Distraction by deviant sounds during reading: An eye-movement study
Journal: Quarterly Journal of Experimental Psychology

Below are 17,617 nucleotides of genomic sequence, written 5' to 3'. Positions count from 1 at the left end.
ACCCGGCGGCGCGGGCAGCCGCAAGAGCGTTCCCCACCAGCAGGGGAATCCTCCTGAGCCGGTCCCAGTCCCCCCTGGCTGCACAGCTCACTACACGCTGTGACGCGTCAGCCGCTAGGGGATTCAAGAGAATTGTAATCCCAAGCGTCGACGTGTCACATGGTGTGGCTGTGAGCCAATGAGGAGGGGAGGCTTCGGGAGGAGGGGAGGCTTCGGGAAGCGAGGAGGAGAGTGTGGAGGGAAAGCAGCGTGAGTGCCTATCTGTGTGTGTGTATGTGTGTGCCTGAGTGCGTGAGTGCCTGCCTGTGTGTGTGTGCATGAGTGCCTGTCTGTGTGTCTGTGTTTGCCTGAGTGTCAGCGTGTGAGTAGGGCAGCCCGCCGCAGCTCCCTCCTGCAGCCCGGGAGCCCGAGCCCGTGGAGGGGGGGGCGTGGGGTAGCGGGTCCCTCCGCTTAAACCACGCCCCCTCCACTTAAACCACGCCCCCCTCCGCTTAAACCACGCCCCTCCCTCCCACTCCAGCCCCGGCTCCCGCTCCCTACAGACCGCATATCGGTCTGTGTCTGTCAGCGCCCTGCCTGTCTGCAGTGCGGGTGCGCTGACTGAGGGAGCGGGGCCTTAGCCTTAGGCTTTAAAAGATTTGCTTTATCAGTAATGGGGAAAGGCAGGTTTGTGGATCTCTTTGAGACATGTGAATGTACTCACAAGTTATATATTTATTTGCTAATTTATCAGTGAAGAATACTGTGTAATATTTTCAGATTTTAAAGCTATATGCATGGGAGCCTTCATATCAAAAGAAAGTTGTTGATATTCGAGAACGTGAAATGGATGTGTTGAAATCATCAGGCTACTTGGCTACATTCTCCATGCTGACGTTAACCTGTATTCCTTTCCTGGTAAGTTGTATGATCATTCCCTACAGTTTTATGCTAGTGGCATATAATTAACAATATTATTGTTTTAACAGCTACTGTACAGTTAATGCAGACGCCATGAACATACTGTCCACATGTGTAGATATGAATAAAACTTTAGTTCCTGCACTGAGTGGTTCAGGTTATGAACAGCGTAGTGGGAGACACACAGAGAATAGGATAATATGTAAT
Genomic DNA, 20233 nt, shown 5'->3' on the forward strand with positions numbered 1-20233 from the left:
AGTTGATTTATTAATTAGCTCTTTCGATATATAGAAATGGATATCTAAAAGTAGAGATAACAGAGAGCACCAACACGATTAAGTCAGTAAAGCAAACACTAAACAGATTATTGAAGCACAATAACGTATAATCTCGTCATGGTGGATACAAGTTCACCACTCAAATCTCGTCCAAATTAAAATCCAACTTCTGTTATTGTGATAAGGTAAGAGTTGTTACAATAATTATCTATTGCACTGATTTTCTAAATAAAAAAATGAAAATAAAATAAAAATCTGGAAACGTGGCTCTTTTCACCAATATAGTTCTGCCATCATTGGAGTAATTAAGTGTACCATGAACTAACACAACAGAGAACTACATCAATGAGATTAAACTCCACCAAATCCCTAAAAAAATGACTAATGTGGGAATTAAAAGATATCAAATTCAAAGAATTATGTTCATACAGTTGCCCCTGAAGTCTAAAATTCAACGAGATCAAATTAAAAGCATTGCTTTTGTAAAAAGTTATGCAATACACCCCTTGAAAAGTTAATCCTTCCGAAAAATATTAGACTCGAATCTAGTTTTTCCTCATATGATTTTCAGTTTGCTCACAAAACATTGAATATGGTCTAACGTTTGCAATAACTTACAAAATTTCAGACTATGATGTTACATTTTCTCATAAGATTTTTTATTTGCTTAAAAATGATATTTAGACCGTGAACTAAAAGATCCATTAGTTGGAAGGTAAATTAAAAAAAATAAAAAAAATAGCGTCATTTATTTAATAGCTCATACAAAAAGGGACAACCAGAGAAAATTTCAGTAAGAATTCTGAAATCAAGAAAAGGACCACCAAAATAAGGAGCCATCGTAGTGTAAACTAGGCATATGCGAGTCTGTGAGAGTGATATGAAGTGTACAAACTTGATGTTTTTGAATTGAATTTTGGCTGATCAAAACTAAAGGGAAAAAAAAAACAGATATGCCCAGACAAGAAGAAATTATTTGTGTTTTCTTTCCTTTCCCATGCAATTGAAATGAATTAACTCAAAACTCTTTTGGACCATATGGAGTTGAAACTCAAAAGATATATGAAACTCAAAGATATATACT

Oddball studies have shown that sounds unexpectedly deviating from an otherwise repeated sequence capture attention away from the task at hand. While such distraction is typically regarded as potentially important in everyday life, previous work has so far not examined how deviant sounds affect performance on more complex daily tasks. In this study, we developed a new method to examine whether deviant sounds can disrupt reading performance by recording participants’ eye-movements. Participants read single sentences in silence and while listening to task-irrelevant sounds. In the latter condition, a 50-ms sound was played contingent on the fixation of five target words in the sentence. On most occasions, the same tone was presented (standard sound), while on rare and unexpected occasions it was replaced by white noise (deviant sound). The deviant sound resulted in significantly longer fixation durations on the target words relative to the standard sound. A time course analysis showed that the deviant sound began to affect fixation durations around 180 ms after fixation onset. Furthermore, deviance distraction was not modulated by the lexical frequency of target words. In summary, fixation durations on the target words were longer immediately after the presentation of the deviant sound, but there was no evidence that it interfered with the lexical processing of these words. The present results are in line with the recent proposition that deviant sounds yield a temporary motor suppression and suggest that deviant sounds likely inhibit the programming of the next saccade.